I’ve written before about the relationship between democracy and Christianity. The piece linked here was from about three years ago, wherein I wrote that democracy does not ensure inherently more moral outcomes than other forms of government, but rather is just as subject (if not more so) to the poor judgment of human beings, and thus just as likely to produce immoral and undesirable governing outcomes (see Trump, Donald.)
As I was reading When War is Unjust by Yoder last night, I came across this passage that struck me as making the same point, but in a more concrete and insightful way. Here is Yoder:
In order to gain a popular mandate and seem stronger than their adversaries, politicians may exploit nationalistic and xenophobic, even racist, enthusiasms of common folk, thereby putting themselves under pressure to perform in a way as “patriotic” as their campaign language. Once the battle has begun and lives have been given, it is far more difficult to contemplate suing for peace. The medieval vision of the prince as a responsible and wise decision-maker, able to lead his people because he knew more of the facts, had studied the craft of governing, and had the courage and also the power to make unpopular but right choices, is replaced be elected politicians who become captives of the patriotic sentiments and short-circuited analyses their own campaigning stirred up. The medieval monarch could, if wise, cut the losses and make peace. Democratic leaders may be less free to be wise, especially once they have cranked up the fervor for war. Whether we speak of the relatively genuine democracies, in which popular suffrage is effective, or of the many places in which the facade of an electoral process is used to cover less worthy policies and less valid processes of decision, it often appears that to involve the masses in decisions about war and national honor does not provide for more effective defense of the real interests of most people. The issues at stake are subject to rapidly changing moods and to deceptive rhetoric. Decisions about whether to have a war, about what, and how long are not made more wisely just because there are elections. Democratic forms may well work against restraint.
I don’t post this as an endorsement of a return to medieval monarchy as a government (or, even less, as some sort of theocratic technocracy bringing together Plato and Aquinas.) Rather, I read and share this as a reminder of my point in the earlier piece: democracy is not a cure-all for what ails the world and the nation socially and economically. Those of us who have stood opposed to Trump since early on should know this as well as any, and in fact, his election is what awoke this line of thinking in myself. The same democracy that elected a Barack Obama is just as likely and capable to elect a Donald Trump. It is also just as likely to turn around and elect an Elizabeth Warren next time, and who knows what after that.
I do think this passage is interesting in the sense of what Yoder points out specifically as the things democracy does less well. He notes the accumulation of facts, the art of governance, and the ability to use restraint as three things that the idea monarch could bring to bear that democratic forms of governance fail at more often. The depredations and downfalls of monarchy often impeded the exercising of these good points, but then again, the depredations and downfalls of democracy often override the positive elements of it as well. The use of restraint, and the making of hard decisions, stands out to me most as what the American project in democracy is failing at most often; we seem unable, as a democratic populace, to make hard decisions involving sacrifice or the giving up of privileges, in order to achieve a greater and broader good. Our democratic guidance seems all too often geared towards maximizing our own good in the here and now, at the expense of any longer-term vision. This is evident on the right in the denial of and refusal to deal with the overwhelming scientific evidence of climate change; on the left, we see this in the drive for further atomization and individualization of the body politic, driving towards intensely personal understandings of cultural engagement at the expense of some form of national coherence and unity, something that is key to the success of any community of any size and form.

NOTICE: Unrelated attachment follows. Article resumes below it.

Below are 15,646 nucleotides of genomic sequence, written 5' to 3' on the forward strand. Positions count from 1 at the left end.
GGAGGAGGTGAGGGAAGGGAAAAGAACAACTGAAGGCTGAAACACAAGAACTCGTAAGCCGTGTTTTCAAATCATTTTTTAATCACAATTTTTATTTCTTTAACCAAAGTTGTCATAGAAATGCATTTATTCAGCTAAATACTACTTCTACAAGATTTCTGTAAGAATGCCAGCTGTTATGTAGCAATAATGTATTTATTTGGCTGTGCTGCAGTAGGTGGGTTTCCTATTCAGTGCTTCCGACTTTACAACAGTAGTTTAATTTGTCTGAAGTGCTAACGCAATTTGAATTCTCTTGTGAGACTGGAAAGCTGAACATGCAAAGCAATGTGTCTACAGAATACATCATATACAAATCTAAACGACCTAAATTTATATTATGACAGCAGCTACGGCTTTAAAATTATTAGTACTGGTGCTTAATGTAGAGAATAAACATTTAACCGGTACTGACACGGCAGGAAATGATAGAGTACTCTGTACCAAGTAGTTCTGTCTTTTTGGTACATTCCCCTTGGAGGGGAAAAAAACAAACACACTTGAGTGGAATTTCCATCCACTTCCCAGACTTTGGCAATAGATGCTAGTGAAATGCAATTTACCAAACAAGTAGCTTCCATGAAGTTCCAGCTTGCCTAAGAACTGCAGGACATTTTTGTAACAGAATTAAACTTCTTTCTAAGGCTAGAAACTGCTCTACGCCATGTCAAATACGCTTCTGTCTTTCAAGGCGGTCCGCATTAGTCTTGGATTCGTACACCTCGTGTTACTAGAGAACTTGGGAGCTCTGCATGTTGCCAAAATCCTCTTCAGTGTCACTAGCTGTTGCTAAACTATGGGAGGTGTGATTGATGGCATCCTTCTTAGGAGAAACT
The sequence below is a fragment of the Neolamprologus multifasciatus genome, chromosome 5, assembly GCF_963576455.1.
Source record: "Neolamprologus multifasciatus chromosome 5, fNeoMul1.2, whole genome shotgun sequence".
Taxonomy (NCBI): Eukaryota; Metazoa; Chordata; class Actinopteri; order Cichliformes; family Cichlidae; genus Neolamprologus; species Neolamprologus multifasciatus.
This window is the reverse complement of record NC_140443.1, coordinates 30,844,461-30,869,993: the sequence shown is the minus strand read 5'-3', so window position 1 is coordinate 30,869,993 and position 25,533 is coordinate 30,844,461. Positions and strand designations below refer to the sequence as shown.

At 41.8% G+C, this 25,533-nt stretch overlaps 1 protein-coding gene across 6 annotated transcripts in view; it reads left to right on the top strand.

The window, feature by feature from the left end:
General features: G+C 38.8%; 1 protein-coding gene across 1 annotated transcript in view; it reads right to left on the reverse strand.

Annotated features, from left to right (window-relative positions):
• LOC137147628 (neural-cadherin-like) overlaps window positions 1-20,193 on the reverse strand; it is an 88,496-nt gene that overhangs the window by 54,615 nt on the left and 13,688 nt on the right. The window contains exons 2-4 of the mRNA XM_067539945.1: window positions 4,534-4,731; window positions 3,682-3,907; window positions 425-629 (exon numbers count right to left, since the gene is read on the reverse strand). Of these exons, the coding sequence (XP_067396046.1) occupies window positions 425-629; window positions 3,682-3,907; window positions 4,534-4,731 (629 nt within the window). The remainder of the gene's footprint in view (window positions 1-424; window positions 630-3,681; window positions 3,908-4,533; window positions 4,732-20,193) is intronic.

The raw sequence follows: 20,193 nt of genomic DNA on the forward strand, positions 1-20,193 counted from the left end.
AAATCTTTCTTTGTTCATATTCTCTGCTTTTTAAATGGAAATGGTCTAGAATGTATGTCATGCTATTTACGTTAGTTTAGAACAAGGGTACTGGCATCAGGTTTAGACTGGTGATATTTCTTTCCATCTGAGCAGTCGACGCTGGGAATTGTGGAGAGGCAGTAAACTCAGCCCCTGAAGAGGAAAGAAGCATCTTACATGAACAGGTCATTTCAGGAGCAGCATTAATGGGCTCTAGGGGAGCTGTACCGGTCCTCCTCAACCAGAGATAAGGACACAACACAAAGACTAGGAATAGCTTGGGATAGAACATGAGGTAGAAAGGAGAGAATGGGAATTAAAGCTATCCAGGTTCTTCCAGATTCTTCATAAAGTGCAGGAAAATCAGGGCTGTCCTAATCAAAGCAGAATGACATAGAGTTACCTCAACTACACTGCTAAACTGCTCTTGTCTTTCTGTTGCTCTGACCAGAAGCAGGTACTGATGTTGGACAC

When I think about these shortcomings of pure democracy, it makes me think of how prescient were the Founders in this sense, in their writing in of checks and balances in our governing documents. Madisonian democracy, enmeshed in the Constitution, is representative and limited, for the purpose of ensuring some semblance of a ruling elite; I like to think that this ruling class could be one that is elite in it’s ability to make hard decisions for the greater good, in it’s knowledge of governing forms and policy, and it’s attention to facts and details. But again, the ideal runs up against the realism of human fallibility; history has shown us that any form of a ruling elite inevitably turns into a kleptocratic, oligarchic economic elite.
This all brings me around to the reminder I feel I am constantly banging away at for Christians, namely, that democracy is not a “Christian” form of governance, any more than any temporal form of human governance is. As we get closer and closer to the 2020 elections, we cannot lose sight of the fact that all the problems we face will not be wiped away by the election of more favorable candidates to higher office; even more importantly, we cannot forget that no matter who assumes (or retains) the presidency and Congress next year, our role as Christians is one outside the structures of coercive power. Even our friends need a robust voice of criticism pushing them on towards a higher vision of the Good, beyond the needs of the next electoral cycle. Christians are not democrats; we are Christians, first and last.